"Too much feeling needing an outlet," he observed blandly.
'How the bloody hell can he be so calm about it?' Bodie groused to himself, then spoke. "So you're saying that if we ignore it, it'll go away?"
Ray turned to look at him, a smile on his face. "I doubt that. Let's face it, we've never cared for anyone else like we care for each other... Like we LOVE each other. After seven years of mostly empty relationships -- or at least relationships where I never felt that she knew the real me -- being back together... Well..." Here he shrugged, at a loss for words.
"So, you saying that we want each other?" Bodie wanted everything clear. Too much unspoken and taken for granted last time had led to their allowing Cowley to separate them.
"Yeah. Don't think there can be anyone else. Least not for me." Ray sighed, "No one else has ever meant as much..." He shrugged. He'd spent ten years of his adult life looking for what was already beside him, and only when it was gone realizing what he really wanted. What he needed.
"You don't seem all that upset, or surprised, for that matter?" Bodie's voice held a question.
Ray looked chagrined. "Not really. Started to have dreams -- you know, THOSE kind of dreams -- 'bout you after we'd been apart for six months or so. Bit of a shocker at first, then I sort of got used to it. Good many of them to begin with, and still, even after seven years there'd be one every now and again. 'Specially when I felt like there was no one... Helped to have you there loving me, even if it was just a dream. So no, it's not exactly a surprise to me."
He rolled over to lay partially on top of his partner, reaching up to stroke the side of his face, before slowly lowering his head to kiss Bodie's lips. Bodie's arms came up around him, pulling him closer, his mouth opened and their tongues explored the taste and feel of each other. The kiss broke and Ray shifted until his head was resting on his partner's broad chest.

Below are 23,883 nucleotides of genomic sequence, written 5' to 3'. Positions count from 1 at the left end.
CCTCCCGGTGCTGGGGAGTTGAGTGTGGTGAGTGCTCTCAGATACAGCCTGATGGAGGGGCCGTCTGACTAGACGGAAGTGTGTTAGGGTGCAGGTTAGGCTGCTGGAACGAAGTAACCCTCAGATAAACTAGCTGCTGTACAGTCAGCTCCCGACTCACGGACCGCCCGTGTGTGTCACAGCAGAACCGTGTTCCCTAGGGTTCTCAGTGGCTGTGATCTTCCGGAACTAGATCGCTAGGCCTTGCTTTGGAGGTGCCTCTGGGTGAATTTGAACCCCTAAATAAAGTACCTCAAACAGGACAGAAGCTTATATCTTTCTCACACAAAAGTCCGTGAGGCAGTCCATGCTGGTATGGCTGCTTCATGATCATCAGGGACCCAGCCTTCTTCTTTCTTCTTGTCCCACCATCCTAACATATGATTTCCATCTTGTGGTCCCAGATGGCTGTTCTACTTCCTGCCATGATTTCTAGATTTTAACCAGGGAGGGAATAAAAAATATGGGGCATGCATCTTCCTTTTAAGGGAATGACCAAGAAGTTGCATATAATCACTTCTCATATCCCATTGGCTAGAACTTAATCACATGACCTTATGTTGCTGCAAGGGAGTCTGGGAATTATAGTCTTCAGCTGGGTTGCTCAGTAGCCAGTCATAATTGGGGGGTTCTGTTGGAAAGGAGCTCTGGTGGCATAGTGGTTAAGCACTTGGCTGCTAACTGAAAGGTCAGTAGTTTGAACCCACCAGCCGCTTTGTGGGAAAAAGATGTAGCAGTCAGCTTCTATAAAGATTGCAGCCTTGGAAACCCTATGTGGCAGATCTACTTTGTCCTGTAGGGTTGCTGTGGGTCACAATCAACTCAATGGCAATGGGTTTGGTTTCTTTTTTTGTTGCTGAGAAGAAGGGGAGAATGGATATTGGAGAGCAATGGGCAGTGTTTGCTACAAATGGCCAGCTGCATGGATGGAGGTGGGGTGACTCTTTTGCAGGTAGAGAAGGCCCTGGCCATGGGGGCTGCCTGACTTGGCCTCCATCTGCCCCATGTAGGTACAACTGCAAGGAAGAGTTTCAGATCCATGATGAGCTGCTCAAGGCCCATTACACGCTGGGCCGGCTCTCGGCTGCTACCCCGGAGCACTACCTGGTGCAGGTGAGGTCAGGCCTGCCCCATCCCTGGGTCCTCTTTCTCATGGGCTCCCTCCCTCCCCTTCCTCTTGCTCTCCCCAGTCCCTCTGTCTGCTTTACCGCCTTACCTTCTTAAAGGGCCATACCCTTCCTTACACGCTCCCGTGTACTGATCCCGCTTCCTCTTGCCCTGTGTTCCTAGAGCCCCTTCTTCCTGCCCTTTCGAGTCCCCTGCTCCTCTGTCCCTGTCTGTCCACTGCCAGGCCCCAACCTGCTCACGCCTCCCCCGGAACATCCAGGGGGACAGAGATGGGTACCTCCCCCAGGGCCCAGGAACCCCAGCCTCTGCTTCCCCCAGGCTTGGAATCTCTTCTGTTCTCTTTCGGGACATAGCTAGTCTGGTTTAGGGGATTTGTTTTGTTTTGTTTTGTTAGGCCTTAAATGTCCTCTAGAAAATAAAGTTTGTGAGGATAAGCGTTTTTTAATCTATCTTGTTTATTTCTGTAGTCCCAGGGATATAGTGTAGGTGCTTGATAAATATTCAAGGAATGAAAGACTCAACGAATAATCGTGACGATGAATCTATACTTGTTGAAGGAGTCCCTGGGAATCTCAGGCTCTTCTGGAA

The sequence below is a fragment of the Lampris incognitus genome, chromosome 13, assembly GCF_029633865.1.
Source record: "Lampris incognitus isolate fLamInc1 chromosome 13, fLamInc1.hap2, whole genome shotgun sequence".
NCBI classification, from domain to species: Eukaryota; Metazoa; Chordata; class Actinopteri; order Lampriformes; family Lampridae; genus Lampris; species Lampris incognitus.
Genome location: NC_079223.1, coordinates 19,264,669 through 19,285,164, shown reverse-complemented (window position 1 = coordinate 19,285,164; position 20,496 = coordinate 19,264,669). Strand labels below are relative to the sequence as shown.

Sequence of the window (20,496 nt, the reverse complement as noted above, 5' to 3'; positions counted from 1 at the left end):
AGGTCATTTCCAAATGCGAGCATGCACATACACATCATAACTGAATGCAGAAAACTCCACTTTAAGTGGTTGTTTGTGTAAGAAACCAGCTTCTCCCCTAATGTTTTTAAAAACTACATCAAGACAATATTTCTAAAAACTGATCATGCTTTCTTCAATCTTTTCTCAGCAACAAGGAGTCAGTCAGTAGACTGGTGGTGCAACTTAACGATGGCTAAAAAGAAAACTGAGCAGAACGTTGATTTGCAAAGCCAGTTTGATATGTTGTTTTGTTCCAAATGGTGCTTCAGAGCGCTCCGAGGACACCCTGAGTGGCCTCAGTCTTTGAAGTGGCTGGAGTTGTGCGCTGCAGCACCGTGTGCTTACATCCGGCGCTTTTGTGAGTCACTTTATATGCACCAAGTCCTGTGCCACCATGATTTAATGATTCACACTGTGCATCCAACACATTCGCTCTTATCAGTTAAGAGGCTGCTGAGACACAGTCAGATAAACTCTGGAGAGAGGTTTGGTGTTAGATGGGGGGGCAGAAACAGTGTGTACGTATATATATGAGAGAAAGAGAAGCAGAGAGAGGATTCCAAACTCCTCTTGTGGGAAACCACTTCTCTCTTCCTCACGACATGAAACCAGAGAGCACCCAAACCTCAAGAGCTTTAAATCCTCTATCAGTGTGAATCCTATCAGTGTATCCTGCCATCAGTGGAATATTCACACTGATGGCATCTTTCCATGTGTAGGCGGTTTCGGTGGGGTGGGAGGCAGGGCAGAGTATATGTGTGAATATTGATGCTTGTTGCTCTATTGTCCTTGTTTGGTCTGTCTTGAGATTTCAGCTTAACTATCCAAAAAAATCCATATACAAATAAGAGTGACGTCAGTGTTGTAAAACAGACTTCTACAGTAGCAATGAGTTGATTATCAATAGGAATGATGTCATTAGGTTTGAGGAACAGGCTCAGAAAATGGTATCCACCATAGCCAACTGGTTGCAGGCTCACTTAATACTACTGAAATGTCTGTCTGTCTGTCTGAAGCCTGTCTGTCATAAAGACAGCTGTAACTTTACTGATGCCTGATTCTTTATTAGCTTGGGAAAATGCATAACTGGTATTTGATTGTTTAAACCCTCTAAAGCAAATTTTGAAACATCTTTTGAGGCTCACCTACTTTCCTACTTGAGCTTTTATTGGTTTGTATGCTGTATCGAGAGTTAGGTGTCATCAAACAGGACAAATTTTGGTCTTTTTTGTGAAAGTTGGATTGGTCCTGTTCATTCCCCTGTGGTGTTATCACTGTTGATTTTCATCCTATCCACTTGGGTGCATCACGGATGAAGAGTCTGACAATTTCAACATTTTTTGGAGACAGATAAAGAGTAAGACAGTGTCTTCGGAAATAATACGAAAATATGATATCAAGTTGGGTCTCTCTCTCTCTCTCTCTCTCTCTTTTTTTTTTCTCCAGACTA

" 'S'nice that you've kept in shape." Doyle allowed his free hand to explore the body beneath him. It felt good. He continued to talk, "Haven't been with a bloke since before I joined the Met. Feels different. Take some getting used to." His hand was teasing Bodie's stomach and sliding slowly down towards his erection. "Think I could get to like this quite a bit."
"You always were a randy ol' toad, Doyle."
"Only if you don't let that hand get down to business soon," Bodie threatened, nodding his head at the hand playing around his groin but failing to make contact so far with the important bits. He let his hand wander down and pinch his partner's arse.
"Naughty, Bodie. Patience is a virtue."
"I've got seven years of patience to make up for." Bodie rolled until he was on top of Ray, leaned down and took his mouth in a passionate kiss.
Ray Doyle looked within himself to try and find Alan Cade and the control and the patience he'd worked so long in cultivating. But with Bodie's arms around him all he could find was Ray Doyle, truly alive for the first time in years and consumed by the passion he found in his partner's arms. His hands grabbed the waist of the other man's pants and quickly pulled them off. Bodie raised up a little so that they would slip free.
Bodie's hands weren't idle. He pulled at Ray's pajama bottoms until they were down about his knees and then he used his feet to shove them the rest of the way off. Each man groaned at the touch of their naked bodies. The strange feel of their cocks resting against each other served to ignite their passions further.